Essentially, what I would like is to unite nodes of different paths. With closed nodes, this is not possible as far as I know. So I would like to know if there is a way of unifying several paths in a way where no irregularities are seen. Here are some illustrations:

fig1. Objects I used and then transformed into paths.

fig2. Moving and adjusting paths in order to have a smooth shape with no irregularities. You can see irregularities in this picture on the left and right extremities.

fig3. After a while of node adjustment, I managed to obtain a smoother union of the three paths before doing path>union and obtaining a single path. (The bottom irregularity is desired. These are meant to be shorts... eventually)

I would like to know if there is a more practical way of obtaining this result without having to move the nodes to simulate that all three paths are smoothly unified.

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  • Is your goal simply to produce a symmetrical shape like that of fig.3? If so, I wouldn't do it this way. Much easier to draw one side of the shape with the Bézier tool, copy paste and reflect it, have the two pieces snap together, and then unify. See example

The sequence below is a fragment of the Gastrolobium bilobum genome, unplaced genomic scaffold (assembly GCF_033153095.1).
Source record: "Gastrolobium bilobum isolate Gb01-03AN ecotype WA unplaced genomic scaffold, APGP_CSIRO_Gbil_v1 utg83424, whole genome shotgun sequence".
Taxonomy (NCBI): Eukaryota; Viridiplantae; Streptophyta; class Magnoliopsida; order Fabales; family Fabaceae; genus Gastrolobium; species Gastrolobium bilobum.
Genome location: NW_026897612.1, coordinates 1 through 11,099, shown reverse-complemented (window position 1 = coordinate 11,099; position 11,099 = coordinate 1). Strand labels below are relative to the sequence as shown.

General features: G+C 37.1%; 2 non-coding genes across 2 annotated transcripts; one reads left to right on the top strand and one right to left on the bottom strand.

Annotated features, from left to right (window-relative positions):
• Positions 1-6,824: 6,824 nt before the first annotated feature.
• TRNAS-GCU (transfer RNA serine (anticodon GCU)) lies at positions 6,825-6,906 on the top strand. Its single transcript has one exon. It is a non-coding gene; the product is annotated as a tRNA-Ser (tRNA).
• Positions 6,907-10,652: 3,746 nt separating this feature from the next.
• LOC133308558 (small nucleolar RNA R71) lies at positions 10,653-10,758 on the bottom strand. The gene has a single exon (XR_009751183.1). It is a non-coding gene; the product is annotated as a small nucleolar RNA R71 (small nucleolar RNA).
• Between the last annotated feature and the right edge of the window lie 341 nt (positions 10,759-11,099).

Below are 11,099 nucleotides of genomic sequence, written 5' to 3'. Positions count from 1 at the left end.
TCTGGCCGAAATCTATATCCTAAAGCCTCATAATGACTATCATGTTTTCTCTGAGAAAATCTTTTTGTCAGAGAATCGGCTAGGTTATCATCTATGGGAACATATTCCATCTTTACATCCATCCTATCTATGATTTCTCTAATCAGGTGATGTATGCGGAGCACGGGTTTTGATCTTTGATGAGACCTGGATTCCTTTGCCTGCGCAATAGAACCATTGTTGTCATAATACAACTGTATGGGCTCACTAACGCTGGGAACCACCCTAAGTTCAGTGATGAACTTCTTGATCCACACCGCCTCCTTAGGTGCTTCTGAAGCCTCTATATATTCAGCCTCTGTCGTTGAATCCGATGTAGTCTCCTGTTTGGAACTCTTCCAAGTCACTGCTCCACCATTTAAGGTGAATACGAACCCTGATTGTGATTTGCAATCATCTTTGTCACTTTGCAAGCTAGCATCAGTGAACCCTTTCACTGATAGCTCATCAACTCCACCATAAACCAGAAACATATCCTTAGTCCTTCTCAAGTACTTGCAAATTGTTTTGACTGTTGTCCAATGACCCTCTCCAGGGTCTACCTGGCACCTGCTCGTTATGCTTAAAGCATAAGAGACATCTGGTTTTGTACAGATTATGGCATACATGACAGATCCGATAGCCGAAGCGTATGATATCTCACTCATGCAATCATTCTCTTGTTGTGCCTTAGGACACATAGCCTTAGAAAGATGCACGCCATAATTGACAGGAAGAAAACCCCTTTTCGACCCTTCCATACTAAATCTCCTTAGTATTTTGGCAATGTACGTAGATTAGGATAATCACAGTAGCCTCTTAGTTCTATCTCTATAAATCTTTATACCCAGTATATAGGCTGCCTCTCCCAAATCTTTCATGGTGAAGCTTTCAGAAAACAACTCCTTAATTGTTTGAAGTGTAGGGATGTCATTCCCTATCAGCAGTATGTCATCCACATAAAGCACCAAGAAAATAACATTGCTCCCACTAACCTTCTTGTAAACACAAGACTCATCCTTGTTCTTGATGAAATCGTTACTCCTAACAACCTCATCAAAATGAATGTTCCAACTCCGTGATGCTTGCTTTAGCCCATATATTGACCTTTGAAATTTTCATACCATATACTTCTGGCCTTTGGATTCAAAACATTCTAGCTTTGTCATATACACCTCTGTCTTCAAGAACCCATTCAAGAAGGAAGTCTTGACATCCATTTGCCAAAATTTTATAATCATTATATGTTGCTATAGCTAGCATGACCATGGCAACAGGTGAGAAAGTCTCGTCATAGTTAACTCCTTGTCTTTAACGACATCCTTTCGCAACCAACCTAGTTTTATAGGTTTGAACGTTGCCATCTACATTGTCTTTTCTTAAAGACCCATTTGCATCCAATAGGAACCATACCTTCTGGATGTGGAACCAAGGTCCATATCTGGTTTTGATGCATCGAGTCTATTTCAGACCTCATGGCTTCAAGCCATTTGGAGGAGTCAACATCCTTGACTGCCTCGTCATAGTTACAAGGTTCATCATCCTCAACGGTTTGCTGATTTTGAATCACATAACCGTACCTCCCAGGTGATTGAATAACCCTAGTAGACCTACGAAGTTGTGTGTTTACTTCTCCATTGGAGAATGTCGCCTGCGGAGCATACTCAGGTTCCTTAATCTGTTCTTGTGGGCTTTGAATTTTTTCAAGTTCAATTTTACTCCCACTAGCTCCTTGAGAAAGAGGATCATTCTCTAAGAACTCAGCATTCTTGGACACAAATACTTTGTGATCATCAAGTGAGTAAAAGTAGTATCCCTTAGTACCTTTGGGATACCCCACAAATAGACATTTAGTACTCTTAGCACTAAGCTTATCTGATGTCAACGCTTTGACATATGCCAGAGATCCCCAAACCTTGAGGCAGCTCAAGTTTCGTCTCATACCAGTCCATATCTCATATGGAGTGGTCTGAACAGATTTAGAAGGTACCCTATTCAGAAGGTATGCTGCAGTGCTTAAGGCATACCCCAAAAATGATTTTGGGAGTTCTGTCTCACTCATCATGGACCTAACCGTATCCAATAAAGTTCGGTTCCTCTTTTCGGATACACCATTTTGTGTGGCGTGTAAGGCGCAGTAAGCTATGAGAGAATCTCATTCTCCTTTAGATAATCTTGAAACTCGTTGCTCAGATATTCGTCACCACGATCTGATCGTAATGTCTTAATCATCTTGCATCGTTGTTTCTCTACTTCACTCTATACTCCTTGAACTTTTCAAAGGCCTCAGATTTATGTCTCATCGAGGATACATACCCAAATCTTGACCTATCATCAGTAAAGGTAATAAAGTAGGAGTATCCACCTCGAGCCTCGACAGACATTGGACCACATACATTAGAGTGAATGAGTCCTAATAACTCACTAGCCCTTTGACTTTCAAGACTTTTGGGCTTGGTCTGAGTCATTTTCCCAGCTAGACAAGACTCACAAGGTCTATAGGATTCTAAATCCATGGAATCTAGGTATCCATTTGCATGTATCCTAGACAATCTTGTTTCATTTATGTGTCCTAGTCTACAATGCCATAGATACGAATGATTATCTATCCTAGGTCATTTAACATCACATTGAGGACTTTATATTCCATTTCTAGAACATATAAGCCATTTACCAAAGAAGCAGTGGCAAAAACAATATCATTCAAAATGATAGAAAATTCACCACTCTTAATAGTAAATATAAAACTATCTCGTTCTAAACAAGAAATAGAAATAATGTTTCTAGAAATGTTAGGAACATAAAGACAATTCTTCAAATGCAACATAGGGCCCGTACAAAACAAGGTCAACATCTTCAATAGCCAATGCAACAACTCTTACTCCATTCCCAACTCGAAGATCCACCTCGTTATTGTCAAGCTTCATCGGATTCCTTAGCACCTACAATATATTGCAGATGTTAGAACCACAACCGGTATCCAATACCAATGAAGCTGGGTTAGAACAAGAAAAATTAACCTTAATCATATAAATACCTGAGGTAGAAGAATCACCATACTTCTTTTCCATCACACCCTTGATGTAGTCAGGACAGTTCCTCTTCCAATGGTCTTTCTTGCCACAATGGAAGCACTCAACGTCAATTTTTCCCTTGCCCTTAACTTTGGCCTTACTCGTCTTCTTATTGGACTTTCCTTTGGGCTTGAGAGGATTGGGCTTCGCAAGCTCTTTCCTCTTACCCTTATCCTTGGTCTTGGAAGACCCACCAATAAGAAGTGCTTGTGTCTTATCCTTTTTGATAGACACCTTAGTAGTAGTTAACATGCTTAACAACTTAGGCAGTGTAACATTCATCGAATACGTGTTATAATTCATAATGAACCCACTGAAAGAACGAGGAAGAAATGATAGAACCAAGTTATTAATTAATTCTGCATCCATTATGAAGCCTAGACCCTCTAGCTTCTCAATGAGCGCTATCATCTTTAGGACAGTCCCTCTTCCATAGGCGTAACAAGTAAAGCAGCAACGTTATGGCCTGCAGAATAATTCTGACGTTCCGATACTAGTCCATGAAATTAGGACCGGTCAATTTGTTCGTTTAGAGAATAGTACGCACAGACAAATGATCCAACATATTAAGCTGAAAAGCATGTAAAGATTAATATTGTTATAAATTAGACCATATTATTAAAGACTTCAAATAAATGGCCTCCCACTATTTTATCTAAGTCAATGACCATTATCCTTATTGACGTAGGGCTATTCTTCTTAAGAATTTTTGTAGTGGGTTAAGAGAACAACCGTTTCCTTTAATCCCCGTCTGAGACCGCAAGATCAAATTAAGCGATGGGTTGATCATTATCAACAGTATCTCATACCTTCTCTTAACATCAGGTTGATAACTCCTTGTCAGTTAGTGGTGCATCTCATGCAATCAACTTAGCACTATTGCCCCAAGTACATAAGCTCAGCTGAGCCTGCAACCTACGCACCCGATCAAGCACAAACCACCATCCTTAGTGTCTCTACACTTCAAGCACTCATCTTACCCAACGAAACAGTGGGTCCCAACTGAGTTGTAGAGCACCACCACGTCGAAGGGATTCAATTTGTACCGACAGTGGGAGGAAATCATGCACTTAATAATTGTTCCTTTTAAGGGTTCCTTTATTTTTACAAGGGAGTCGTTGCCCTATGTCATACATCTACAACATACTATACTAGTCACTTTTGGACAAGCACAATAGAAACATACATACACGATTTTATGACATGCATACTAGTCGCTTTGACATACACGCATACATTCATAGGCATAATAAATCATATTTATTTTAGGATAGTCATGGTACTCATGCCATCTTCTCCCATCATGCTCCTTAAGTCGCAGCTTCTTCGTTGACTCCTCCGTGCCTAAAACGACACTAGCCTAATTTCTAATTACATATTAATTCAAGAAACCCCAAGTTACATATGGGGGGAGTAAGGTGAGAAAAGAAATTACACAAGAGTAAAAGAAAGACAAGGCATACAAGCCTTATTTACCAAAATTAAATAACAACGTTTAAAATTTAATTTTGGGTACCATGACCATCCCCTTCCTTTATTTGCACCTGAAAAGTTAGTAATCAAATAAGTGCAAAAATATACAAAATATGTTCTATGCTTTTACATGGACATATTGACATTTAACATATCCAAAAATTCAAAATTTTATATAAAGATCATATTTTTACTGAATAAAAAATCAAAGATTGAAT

– Billy Kerr
    Apr 20, 2020 at 17:21

1 Answer 1


There's an infinite number of ways to fade the gaps between these shapes and combine them to one. None of them is the magic one and only right way which is right and will stay right without anyone's opinions.

You have already got in a comment a method to get a symmetric result by drawing+duplicating+reflecting+combining the shape which looks right for you. No already existing Inkscape filter can guess what's the right transformation for you, but a competent programmer could write one. I guess his bill would be somehow bigger than the cost of applying the node tool few times.

If drawing and generating a new filter are not allowed for some reason you can try this:

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  1. the shapes to be combined in their right places and ungrouped

  2. The shapes are combined with Path > Union and effect Path > Dynamic offset is applied (=dragged to bigger size until all gaps are filled)

  3. To get an ordinary path the effect is fixed by applying Path > Object to Path and the shape is scaled to the wanted size.

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